You’ve probably seen the words “Pokémon GO” and “craze” over the last two weeks in some news headline. Thanks to this game, Nintendo’s company value now exceeds Sony’s. Basically it’s a game where you go outside and hunt for Pokémons using an app. This has caused some surreal events, like this one in Central Park in NYC, when people turned up en masse to go out “hunting”.
The game was not released in all countries at the same time. One of these countries was China. But as things move fast in China, a clone was built which is very similar to the original game.
As I heard from a friend, Nintendo didn’t protect their IP properly in this case therefore can do nothing regarding the fact that they lost the largest mobile market in the world for a local clone.
Anyway, these kind of stories make app companies and developers say that they don’t want to go into the Chinese market. It’s a mistake in my opinion and I’m going to explain why soon. But we get a lot of questions at AppInChina about how the market is built as it’s really different from anywhere else in the world. So, it’s a good chance to explain it all.
This article will have 2 parts, I’ll focus on background info on the first part and later on will get to the actual things that influence China’s mobile market.
Let’s start with the major news about China’s mobile apps space: Google Play doesn’t exist! Well, to be honest it does exist but is blocked, which makes it a fairly unpopular service. Google Play has a market coverage of only 2.46%.
You’d probably ask then how people download Android apps in China? Well, they use third party Android stores, estimations that there are 300-500 “Google Play” stores in China. The largest stores in China MyApp (which belongs to Tencent), 360 and Baidu has 23.37%, 17.59% and 16.73% of market coverage respectively (as of June 2016; data supplied by Talking Data). Compare that to Google Play’s market coverage of 2.46%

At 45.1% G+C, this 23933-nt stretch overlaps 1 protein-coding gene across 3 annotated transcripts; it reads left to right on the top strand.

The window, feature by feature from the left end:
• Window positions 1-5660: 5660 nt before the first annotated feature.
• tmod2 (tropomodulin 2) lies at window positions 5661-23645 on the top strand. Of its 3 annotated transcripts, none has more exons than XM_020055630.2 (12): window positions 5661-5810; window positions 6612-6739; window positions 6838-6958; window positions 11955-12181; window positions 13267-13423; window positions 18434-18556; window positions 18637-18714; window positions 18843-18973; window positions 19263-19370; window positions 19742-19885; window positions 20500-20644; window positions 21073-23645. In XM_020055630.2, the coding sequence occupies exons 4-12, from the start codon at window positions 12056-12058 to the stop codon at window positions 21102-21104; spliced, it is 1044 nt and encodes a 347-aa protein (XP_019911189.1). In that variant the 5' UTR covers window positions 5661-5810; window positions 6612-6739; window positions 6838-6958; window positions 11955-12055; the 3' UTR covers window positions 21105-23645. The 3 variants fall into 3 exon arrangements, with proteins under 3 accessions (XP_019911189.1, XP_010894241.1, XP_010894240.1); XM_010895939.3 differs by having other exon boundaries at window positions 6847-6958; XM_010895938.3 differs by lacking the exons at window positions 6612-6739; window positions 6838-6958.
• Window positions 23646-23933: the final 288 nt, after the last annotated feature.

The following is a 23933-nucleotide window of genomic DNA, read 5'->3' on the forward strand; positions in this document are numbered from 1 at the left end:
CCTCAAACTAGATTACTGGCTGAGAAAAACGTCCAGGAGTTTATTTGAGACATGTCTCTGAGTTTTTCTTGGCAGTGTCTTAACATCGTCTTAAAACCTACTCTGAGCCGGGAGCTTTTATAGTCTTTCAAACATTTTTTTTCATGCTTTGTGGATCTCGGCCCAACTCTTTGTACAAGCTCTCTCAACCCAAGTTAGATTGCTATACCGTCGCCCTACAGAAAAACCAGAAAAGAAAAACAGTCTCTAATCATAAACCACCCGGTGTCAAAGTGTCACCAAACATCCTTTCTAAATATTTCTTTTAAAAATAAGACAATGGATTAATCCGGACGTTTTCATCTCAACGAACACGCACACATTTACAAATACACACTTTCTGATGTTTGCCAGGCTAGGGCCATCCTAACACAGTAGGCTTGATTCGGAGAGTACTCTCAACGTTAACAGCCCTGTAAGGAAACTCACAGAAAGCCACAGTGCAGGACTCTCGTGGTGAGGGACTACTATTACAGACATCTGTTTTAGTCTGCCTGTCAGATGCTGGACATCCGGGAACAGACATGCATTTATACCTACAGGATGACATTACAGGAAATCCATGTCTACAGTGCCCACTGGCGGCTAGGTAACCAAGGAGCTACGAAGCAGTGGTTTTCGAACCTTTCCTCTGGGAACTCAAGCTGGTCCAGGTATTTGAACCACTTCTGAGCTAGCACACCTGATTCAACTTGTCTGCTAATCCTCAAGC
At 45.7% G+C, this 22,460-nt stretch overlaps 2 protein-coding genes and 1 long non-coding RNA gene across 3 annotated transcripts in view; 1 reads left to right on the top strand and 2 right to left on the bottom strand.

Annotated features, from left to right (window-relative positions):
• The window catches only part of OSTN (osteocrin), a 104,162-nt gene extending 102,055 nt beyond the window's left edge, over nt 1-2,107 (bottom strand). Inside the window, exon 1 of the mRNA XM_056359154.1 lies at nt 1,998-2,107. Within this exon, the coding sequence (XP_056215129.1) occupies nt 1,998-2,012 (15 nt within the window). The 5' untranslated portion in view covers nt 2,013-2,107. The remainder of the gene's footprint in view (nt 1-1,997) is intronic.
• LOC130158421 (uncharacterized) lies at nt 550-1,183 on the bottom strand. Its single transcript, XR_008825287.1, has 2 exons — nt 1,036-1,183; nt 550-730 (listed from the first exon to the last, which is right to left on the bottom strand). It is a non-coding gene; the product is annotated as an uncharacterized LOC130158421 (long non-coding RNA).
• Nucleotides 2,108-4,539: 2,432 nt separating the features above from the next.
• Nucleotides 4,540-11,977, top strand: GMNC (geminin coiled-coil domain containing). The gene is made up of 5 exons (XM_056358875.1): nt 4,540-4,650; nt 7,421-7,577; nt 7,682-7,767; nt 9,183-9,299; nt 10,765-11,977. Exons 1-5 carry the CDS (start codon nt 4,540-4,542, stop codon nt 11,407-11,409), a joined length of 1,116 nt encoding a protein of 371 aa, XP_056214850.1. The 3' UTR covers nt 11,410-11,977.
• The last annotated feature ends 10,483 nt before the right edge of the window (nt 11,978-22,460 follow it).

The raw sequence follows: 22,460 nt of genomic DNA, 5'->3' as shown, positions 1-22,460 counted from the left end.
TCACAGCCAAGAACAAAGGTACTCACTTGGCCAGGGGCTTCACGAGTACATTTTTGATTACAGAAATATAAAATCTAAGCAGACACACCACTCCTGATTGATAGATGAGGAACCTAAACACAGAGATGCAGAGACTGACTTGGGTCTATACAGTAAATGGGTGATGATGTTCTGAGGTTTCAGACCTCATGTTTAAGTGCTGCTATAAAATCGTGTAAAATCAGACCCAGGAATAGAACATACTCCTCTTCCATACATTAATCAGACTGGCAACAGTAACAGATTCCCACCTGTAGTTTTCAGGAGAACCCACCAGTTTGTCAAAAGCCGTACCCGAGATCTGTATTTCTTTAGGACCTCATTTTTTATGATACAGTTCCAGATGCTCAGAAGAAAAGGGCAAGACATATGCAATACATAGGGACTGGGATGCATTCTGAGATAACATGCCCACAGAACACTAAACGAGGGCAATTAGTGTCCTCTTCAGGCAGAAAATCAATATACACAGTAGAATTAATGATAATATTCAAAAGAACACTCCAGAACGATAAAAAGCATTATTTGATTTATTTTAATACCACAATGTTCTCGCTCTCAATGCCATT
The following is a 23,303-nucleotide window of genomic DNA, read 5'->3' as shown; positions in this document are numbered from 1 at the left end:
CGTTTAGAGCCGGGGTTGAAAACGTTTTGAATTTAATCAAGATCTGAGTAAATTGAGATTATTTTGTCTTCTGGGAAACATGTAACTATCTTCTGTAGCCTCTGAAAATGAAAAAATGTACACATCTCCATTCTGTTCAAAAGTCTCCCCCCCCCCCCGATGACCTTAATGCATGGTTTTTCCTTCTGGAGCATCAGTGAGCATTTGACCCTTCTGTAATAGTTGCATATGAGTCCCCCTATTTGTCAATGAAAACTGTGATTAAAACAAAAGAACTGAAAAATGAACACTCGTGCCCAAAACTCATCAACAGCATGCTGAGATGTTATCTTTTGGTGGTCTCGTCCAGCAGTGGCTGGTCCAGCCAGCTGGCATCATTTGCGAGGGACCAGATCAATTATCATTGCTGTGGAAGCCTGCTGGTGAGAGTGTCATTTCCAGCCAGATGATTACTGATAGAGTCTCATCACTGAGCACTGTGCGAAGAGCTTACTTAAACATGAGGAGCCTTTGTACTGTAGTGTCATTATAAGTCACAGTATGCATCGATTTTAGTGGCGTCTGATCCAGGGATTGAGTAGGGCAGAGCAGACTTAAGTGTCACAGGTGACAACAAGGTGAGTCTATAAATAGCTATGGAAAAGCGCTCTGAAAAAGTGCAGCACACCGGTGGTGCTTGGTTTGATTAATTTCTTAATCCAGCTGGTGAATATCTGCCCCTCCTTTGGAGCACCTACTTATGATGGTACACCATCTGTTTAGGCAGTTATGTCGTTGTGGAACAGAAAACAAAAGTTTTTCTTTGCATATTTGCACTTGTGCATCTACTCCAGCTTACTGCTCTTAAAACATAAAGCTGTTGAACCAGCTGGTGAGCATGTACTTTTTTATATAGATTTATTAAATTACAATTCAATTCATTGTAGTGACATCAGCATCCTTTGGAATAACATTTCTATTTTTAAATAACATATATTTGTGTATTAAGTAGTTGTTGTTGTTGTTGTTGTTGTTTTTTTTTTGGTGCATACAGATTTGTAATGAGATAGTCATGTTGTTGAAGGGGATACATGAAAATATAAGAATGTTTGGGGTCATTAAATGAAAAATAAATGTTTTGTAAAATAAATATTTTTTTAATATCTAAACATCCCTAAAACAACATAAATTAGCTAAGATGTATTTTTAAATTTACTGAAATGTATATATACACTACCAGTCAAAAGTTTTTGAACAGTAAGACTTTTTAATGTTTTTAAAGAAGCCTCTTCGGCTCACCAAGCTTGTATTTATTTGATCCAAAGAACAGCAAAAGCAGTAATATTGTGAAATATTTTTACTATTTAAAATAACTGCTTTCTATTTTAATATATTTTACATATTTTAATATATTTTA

So, who are those companies that have this large coverage and how did they get to that point?
If we look at the top 20 ranked stores, you’ll recognise three major groups of companies.
- Mobile companies – These are one of the three mobile carriers in China. China Mobile, China Unicom and China Telecom. They distribute their store by installing it on phones people buy through their local stores. If you bought a new phone you get their store on the device you bought.
- Device manufacturers – On this list you’ll find Xiaomi, Huawei, Oppo & Vivo, as well as Lenovo, Meizu and Coolpad. These are major device manufacturers who sell the mobile device along with their store on the device.
- Large internet companies – These would be companies like Baidu who runs the most popular search engine in China, 360, which is the #1 security company in China which owns one of the leading browsers in China, Tencent, which owns QQ and WeChat, the 2 most popular messaging platforms in China. All these promote their stores through other products they have. Last one in this group is Alibaba which we will talk about in the next post as it just bought #8 on the list, Wanduojia, which is kind of an exception from all the other groups.
Adding to an already complex situation, some people would say that China’s mobile market is better off ignored as there is always the danger that your app will be copied.
There are two major reasons why it’s a mistake thinking this:
- China has the largest smart phone user base in the world. If you are looking into the Android market, this market is twice the size of the US population which is around 700 million users. iPhone’s user base is around 150 million and there is still room for more market penetration on both platforms.
- If you already have a successful app, the chances are that it’s already on the Chinese market whether you intended for this to happen or not. The third party Android stores in China scrape Google Play and upload these apps unofficially to their platforms or your app might be hacked and somebody else is using your branding with no control over your app (by the way, the solution for both of these problems is a process called “reclaiming”, which I won’t get into right now). Because of this reality we at AppInChina published a tool a few months ago to help our clients figure out if an app already exists on one of the major stores in China as we get a lot of questions about this situation.
The bottom line is this. Yes, the market is complex and full with pitfalls but there are certainly ways to penetrate this market and at least try testing the waters for companies who are willing to put in the effort.
Image credit by Eduardo Woo